Saturday, January 22, 2011

Change and Complexity: The Software Engineering Response

The central challenges for software engineering are complexity and change. Software engineering’s response to these challenges comes in two parts: breaking down the problem of building a software system into smaller, more manageable ‘chunks’ to confront complexity; and setting regular checkpoints during the process of building a software system to address the effects of change.

The breaking down results in workflows and the checkpointing leads to phases; together they constitute the software development life cycle (SDLC). The SDLC lies at the heart of software engineering.

Workflows represent sets of activities starting from understanding what users want from a software system (Requirements), to translating the language of the problem into the language of the solution (Analysis), to expressing the solution constructs in the language of development (Design), to building the system using programming resources (Implementation), and finally, verifying whether the system matches the stated requirements (Testing).

Phases, on the other hand, are focused towards monitoring and managing change. During Inception we ask, what do the users want from the system? During Elaboration, we are interested in knowing if the system is feasible. Next comes the question: How do we build the system? This is the concern of Construction. Finally, during Transition, we enquire, how do we transfer the system from the developer domain to the user domain? In a particular development life cycle, we may not know the answers to these questions when we ask them. But based on our experience and understanding, we have an expectation of what the answers are likely to be. When expectations are not met, it serves as a reality check: A change, not budgeted for, must have occurred. This makes us aware of the need to find out what changed and what all that change might affect.

On the face of it, software engineering’s response to the problems of change and complexity seems adequate. But it admits certain challenges.

An element of linearity is implicit in the way software engineering seeks to address change and complexity. Customers come with requirements, which are analysed, followed by the design of the system, its implementation and testing. If the right questions are asked at each point, Inception, Elaboration, Construction, and Transition seemingly follow one another in harmony.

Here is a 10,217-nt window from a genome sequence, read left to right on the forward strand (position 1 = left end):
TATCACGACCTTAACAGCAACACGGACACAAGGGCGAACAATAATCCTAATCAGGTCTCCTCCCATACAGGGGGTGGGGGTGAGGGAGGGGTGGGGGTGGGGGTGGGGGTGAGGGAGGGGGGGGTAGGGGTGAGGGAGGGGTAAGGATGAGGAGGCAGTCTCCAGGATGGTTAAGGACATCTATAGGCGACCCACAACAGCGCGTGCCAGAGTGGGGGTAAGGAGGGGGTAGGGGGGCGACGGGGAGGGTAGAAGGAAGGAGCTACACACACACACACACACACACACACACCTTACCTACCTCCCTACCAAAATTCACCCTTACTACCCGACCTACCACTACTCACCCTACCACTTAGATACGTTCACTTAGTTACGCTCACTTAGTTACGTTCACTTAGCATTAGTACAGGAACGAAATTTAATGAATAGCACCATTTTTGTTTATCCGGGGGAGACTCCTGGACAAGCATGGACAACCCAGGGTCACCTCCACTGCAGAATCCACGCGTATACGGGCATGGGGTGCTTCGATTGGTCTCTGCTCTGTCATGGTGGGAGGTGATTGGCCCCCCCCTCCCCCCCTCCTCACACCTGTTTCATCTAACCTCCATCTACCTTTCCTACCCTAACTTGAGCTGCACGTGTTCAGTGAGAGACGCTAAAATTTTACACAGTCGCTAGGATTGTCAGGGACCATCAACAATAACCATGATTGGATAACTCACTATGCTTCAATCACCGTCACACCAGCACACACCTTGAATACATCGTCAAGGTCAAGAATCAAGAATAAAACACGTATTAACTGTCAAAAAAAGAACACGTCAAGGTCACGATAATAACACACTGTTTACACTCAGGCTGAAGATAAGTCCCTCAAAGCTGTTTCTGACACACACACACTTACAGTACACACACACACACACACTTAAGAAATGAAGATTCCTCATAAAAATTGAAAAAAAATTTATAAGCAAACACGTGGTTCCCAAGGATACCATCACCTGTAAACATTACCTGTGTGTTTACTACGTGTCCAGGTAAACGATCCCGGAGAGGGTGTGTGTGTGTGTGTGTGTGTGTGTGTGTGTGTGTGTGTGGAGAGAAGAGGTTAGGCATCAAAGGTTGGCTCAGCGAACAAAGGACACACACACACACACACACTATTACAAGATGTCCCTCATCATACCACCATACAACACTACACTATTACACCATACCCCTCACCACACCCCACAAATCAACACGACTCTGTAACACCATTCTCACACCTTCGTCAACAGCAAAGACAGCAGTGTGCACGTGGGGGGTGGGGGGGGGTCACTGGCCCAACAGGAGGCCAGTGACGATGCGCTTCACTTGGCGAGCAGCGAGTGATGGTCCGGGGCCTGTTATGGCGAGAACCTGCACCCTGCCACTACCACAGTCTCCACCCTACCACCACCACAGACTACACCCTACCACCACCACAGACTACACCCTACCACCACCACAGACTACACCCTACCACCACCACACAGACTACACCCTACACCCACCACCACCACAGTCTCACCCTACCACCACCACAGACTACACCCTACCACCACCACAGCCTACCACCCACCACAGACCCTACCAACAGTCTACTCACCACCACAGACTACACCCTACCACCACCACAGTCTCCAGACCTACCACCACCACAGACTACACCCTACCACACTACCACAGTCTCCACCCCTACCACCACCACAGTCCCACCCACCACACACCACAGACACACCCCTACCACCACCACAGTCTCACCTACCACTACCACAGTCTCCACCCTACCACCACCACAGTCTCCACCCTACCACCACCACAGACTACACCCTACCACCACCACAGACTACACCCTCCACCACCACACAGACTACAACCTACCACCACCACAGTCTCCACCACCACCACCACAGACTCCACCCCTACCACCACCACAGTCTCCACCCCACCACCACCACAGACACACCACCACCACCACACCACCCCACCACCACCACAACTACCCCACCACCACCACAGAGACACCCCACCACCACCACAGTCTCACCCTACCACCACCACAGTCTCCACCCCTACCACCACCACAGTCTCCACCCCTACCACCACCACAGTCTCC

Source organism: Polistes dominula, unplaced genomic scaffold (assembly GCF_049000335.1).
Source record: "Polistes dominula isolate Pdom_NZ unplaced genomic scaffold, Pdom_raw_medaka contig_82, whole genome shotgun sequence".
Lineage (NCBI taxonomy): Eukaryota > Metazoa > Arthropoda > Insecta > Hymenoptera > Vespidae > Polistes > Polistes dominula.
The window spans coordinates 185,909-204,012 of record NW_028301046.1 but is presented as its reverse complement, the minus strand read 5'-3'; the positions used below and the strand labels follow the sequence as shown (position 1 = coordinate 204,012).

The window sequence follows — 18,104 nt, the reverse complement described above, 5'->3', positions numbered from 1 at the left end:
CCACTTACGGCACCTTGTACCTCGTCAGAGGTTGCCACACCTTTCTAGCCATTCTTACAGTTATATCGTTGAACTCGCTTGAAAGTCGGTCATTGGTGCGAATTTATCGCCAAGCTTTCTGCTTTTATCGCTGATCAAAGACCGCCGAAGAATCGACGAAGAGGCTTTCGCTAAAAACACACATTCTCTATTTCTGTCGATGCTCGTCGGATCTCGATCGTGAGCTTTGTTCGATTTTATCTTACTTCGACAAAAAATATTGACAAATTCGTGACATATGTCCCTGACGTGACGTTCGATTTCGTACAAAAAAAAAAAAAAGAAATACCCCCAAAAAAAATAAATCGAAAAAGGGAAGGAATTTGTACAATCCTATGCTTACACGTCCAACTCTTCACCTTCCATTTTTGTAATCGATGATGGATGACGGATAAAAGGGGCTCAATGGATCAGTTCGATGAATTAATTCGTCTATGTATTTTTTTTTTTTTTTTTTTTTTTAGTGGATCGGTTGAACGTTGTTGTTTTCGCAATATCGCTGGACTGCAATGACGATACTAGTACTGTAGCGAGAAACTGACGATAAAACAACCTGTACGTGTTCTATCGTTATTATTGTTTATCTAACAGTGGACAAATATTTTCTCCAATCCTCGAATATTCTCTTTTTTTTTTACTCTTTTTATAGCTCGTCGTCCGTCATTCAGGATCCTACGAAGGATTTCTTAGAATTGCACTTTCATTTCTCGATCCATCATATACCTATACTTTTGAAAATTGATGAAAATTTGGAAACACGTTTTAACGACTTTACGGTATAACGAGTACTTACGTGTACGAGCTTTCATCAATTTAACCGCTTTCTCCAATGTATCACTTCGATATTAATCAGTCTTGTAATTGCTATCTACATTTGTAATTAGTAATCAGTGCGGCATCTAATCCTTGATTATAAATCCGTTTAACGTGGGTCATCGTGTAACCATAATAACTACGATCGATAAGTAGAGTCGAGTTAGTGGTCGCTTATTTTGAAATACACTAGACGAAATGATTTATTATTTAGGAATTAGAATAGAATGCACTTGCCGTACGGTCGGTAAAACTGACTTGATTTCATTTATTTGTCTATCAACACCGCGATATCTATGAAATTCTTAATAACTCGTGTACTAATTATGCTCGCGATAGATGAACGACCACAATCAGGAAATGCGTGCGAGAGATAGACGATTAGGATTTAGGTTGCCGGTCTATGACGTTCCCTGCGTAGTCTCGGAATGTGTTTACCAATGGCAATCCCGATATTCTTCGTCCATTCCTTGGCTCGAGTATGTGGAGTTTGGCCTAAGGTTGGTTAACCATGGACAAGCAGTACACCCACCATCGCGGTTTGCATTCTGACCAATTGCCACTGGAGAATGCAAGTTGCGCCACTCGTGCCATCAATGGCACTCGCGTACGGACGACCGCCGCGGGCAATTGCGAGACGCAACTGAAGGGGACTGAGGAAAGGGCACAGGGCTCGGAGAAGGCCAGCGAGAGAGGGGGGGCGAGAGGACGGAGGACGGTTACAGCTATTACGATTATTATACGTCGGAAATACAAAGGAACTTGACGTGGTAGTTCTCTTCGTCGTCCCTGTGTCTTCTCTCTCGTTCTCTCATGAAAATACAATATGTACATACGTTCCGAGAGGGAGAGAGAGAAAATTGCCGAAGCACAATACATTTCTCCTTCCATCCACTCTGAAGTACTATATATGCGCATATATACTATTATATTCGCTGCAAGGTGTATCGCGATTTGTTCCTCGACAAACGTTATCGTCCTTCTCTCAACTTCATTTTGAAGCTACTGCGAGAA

But reality is much messier. Answers are seldom ready when questions are asked, customers and users change their minds all the time, and technology and business environments change. In the real-world of software development, it becomes imperative to go back and forth across workflows and phases several times, driven by a variety of reasons. Life is inherently non-linear, and software engineering is no exception. But just as in life, in software engineering too, we build our case on assumptions of linearity. And then hope to tackle non-linearity on a case-to-case basis.

The key challenge with software engineering’s response to change and complexity boils down to being able to monitor, control, and leverage the myriad feedback paths that exist in the real-world software development life cycle.

Feedback is one of the most fundamental techniques of engineering. In simple terms, feedback involves controlling an activity by regulating the input based on the output. Feedback exists at many levels, practical as well as perceptual. For example, an exception handler is a simple feedback loop. It monitors the execution of a piece of code and takes appropriate action if the outcome is not as expected. On the other hand, modifying a system’s design based on user response is also an instance of feedback. In software engineering, the difficulty usually lies in integrating feedback of different forms and at various levels into a consistent and repeatable development model.

This is the central challenge with software engineering’s responses to the problems of change and complexity.

Sunday, January 16, 2011

Software Engineering’s Challenges: Change and Complexity

Every engineering discipline starts off in response to some pressing problem. Software engineering confronts the problems of change and complexity.

The very nature of software—its plasticity—makes it amenable to a continuous cycle of change. It seems rather easy to accomplish. After all, tweaking one statement in a software program can radically alter the program’s behaviour. But such tweaking—little by itself, but considerable in conjunction—can end up
changing the intent of the program’s design in fundamental ways.